NASA’s Mars Student Imaging Project (MSIP)—part of the agency’s Science Mission Directorate education and outreach initiative—has won a new education prize from the journal Science. The project, which began in 2002, has seen the participation of more than 35,000 students of many ages and abilities from across America in an effort to foster awareness and interest in Mars and its mysteries.
The award also offers another feather in the cap for the Mars Odyssey spacecraft, which has circled the Red Planet for more than a decade, monitoring seasonal changes and functioning as a communications relay for NASA’s surface rovers. Under the provisions of MSIP, students ranging in age from fifth grade to college level are offered the opportunity to take a photograph of the planet’s surface using Mars Odyssey’s Thermal Emission Imaging System (THEMIS) visible and infrared instrument. They can then use this photograph to answer their own research questions. In June 2010, a seventh-grade MSIP class from Evergreen Middle School in Cottonwood, Calif., helped investigators to discover a hitherto-unknown series of lava tubes, including one with a pit crater, on Pavonis Mons. The students presented their results at a major planetary science conference.
In winning Science’s Prize for Inquiry-Based Instruction, more than a decade of work to make MSIP a reality has been recognized for its “outstanding, inquiry-based science and design-based engineering education.” A panel of scientists and teachers selected MSIP as one of a dozen education projects from fields as diverse as biology, chemistry, physics, and the Earth sciences. MSIP is run jointly by NASA and Arizona State University’s Mars Education Program. All of the selectees demonstrated their ability to fit within the national Science, Technology, Engineering, and Mathematics (STEM) framework.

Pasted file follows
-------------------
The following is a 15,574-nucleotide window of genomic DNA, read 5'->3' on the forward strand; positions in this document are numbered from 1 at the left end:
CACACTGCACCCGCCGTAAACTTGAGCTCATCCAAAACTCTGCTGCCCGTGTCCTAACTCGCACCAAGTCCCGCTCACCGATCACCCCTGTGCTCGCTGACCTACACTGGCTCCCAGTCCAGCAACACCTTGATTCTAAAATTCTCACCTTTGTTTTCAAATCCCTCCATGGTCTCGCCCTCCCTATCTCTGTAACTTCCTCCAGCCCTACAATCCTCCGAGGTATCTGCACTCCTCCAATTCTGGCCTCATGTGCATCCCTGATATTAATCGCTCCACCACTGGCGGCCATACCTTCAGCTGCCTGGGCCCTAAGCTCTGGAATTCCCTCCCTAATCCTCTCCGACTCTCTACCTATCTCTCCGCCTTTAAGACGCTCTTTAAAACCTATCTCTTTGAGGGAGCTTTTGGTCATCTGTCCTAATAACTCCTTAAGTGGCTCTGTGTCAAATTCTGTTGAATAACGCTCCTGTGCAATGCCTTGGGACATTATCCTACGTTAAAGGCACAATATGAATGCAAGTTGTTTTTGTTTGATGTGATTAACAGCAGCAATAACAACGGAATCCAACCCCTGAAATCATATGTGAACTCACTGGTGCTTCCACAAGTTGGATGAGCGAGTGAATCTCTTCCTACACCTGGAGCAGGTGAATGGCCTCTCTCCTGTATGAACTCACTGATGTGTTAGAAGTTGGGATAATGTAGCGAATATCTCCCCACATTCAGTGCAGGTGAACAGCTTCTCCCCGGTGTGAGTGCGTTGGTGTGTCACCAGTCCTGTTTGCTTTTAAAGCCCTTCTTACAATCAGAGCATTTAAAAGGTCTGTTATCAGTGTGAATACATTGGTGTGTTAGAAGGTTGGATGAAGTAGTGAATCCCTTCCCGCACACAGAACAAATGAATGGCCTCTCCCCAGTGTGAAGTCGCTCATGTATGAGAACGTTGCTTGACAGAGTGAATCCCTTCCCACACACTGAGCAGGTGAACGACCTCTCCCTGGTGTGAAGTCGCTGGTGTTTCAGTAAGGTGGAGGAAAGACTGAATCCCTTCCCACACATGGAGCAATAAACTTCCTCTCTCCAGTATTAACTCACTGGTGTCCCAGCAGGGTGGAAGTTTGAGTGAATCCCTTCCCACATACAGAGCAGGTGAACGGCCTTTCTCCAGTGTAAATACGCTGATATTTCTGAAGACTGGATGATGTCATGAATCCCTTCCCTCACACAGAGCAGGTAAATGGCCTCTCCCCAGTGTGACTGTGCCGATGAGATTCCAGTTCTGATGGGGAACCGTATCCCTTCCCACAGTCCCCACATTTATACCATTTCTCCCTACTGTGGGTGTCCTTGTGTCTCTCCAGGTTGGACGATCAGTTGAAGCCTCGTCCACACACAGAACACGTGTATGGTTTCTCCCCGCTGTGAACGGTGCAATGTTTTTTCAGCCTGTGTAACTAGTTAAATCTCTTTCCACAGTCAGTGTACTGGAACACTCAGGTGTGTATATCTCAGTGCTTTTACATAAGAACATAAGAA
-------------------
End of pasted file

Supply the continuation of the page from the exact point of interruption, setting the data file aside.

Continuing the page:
“At a time when the U.S. critically needs to develop the next generation of scientists and engineers, such student-led discoveries speak to the power of engaging students in authentic research in their classrooms today,” said Jim Green, director of the Planetary Science Division of NASA’s Science Mission Directorate in Washington. “Not only is the chance to explore Mars motivating, it shows students they are fully capable of entering challenging and exciting STEM fields.”
Veteran astronaut and current NASA Associate Administrator for Education Leland Melvin added: “The Mars Student Imaging Project is a perfect example of how NASA can use its missions and programs to inspire the next generation of explorers. If we want our students to become tomorrow’s scientists and engineers, we need to give them opportunities to do real-world—or, in this case, out-of-this-world—scientific research, using all of the tools of 21st century learning.”